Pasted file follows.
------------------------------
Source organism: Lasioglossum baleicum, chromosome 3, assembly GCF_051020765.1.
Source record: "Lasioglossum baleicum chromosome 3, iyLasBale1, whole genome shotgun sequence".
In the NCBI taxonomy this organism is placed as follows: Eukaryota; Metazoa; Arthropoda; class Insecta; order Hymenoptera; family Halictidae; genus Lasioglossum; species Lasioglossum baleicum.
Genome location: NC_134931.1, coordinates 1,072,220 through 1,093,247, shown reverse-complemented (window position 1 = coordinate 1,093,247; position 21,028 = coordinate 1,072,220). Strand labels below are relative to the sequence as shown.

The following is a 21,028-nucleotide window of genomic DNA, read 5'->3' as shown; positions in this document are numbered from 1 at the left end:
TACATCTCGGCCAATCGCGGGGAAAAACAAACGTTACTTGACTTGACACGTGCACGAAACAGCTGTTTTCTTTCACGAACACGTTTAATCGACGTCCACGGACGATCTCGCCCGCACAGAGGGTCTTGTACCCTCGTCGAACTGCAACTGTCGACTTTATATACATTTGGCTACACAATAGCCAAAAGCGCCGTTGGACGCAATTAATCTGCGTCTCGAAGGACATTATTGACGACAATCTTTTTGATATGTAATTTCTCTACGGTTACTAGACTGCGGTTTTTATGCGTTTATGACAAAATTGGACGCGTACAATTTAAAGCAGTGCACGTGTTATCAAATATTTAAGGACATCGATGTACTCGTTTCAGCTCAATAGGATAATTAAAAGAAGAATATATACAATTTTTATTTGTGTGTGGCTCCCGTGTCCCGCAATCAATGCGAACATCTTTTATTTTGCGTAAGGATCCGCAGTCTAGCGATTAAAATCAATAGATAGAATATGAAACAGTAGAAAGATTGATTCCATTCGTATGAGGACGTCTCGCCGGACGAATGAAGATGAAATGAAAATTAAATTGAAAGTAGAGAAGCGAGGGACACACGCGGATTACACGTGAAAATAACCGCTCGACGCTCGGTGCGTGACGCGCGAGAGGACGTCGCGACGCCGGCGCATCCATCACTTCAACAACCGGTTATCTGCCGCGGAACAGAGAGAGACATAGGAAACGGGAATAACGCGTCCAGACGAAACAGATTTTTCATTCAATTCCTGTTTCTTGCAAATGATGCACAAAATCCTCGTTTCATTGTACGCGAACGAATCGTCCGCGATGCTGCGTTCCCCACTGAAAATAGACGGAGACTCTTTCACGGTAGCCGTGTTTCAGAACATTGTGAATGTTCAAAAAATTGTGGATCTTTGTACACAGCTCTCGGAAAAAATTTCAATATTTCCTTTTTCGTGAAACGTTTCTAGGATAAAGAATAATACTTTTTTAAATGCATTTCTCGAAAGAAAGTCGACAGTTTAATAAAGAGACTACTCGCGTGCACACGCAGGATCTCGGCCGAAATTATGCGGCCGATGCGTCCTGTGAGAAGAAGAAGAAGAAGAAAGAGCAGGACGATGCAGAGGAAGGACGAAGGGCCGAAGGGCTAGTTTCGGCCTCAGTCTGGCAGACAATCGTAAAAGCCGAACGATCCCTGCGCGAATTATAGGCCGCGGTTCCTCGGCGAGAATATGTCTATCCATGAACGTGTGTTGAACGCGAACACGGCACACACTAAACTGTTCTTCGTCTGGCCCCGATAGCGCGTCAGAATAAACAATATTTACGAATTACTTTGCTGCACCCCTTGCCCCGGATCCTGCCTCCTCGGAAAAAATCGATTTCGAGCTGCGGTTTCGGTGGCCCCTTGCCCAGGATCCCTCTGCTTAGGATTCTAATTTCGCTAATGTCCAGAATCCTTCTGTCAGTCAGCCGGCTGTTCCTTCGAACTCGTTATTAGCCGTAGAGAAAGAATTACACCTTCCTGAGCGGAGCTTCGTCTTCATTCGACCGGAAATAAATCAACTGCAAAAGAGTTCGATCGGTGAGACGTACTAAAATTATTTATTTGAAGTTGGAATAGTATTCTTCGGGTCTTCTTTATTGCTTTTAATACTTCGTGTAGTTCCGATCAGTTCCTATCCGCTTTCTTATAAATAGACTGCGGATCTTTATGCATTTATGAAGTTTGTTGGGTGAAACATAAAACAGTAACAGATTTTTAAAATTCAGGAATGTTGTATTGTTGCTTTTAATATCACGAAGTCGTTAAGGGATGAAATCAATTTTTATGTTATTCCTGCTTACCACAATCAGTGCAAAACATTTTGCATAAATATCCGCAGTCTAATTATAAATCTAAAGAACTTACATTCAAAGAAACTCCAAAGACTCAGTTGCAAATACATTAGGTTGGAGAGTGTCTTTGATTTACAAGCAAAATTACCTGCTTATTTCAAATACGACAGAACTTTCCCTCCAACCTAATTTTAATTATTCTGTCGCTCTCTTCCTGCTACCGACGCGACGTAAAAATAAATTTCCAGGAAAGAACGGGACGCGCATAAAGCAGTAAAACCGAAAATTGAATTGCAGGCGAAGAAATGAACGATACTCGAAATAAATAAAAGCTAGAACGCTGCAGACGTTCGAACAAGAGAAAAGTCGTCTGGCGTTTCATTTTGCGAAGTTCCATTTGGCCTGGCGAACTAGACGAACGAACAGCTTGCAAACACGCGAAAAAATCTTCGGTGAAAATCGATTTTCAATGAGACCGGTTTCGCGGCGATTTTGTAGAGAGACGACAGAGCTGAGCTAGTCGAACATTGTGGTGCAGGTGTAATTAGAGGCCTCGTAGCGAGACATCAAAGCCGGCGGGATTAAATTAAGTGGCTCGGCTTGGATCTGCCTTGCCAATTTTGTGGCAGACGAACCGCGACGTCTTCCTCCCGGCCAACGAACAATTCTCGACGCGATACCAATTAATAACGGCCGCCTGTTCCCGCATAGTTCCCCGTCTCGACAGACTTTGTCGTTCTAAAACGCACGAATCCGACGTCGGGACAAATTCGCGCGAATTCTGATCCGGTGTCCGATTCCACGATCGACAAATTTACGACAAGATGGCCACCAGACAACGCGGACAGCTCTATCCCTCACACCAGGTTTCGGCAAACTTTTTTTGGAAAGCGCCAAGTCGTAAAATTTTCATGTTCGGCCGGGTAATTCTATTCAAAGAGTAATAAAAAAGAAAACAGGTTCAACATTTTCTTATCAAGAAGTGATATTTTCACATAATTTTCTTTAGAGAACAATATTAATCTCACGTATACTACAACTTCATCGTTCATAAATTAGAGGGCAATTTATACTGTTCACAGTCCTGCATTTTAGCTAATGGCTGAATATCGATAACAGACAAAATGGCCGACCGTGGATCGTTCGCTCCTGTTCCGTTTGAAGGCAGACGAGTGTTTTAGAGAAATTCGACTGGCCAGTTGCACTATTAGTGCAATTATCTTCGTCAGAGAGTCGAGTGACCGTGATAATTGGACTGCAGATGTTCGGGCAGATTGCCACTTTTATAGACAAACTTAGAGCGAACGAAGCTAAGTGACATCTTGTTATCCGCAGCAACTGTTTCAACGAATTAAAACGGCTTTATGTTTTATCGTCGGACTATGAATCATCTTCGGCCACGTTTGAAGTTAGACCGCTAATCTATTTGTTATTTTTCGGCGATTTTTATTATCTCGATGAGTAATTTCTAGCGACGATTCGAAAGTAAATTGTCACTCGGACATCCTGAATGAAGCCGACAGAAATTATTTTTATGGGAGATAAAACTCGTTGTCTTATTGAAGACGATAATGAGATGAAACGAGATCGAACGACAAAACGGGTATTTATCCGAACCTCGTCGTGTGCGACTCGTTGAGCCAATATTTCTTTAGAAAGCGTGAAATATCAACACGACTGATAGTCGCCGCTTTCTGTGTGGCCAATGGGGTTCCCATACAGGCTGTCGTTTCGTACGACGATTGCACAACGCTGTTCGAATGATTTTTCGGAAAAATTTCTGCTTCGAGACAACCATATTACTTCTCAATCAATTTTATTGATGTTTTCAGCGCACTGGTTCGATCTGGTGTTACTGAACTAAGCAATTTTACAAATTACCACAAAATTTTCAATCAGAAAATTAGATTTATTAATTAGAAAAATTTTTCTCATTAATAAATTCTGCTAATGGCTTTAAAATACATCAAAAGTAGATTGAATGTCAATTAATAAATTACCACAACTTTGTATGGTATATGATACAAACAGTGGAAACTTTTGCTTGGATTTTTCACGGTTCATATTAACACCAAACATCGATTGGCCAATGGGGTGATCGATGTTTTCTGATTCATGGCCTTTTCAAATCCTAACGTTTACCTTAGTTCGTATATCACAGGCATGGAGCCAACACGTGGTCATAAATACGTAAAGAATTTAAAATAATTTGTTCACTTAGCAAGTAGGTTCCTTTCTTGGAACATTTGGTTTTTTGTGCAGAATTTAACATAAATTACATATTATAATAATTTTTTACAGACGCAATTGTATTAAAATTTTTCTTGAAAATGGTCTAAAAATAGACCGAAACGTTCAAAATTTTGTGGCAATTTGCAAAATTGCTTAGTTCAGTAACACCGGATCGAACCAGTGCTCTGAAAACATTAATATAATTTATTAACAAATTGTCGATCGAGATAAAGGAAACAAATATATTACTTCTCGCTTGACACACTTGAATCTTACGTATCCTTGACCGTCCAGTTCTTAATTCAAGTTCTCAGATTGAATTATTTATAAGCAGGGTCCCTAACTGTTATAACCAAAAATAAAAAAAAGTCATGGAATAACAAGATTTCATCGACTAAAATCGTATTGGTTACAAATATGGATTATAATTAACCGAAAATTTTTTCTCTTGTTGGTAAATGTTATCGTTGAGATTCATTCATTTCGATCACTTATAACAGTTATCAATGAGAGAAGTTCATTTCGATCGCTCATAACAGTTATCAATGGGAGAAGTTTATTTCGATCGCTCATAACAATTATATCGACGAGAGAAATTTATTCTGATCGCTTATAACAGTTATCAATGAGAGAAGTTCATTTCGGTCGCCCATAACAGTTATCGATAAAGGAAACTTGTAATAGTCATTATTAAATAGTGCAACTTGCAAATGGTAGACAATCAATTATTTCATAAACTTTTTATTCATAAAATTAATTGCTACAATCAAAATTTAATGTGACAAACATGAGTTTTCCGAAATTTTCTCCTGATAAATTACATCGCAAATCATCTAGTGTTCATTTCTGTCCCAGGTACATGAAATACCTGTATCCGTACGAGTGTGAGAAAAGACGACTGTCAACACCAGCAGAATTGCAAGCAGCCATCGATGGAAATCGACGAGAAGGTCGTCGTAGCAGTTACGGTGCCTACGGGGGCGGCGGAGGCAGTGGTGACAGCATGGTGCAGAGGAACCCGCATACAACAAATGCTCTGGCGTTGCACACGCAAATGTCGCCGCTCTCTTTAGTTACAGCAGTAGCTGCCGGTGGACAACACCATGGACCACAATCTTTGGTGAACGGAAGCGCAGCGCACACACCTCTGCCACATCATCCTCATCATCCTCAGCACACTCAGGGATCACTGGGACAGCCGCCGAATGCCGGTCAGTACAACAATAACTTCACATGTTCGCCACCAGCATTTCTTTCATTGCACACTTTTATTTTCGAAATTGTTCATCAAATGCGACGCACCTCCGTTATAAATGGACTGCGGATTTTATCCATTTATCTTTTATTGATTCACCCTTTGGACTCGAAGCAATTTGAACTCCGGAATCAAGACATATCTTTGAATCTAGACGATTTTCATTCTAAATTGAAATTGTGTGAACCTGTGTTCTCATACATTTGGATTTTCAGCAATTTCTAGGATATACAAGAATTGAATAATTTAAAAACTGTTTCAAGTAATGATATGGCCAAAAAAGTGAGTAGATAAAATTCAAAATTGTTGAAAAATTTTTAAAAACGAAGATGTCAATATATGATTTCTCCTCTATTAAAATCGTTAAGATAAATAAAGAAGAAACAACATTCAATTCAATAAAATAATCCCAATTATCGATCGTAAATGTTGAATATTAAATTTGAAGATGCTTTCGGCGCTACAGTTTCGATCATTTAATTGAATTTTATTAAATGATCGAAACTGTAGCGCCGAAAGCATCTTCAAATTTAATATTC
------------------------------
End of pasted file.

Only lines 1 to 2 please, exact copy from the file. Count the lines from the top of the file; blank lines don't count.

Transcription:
Source organism: Lasioglossum baleicum, chromosome 3, assembly GCF_051020765.1.
Source record: "Lasioglossum baleicum chromosome 3, iyLasBale1, whole genome shotgun sequence".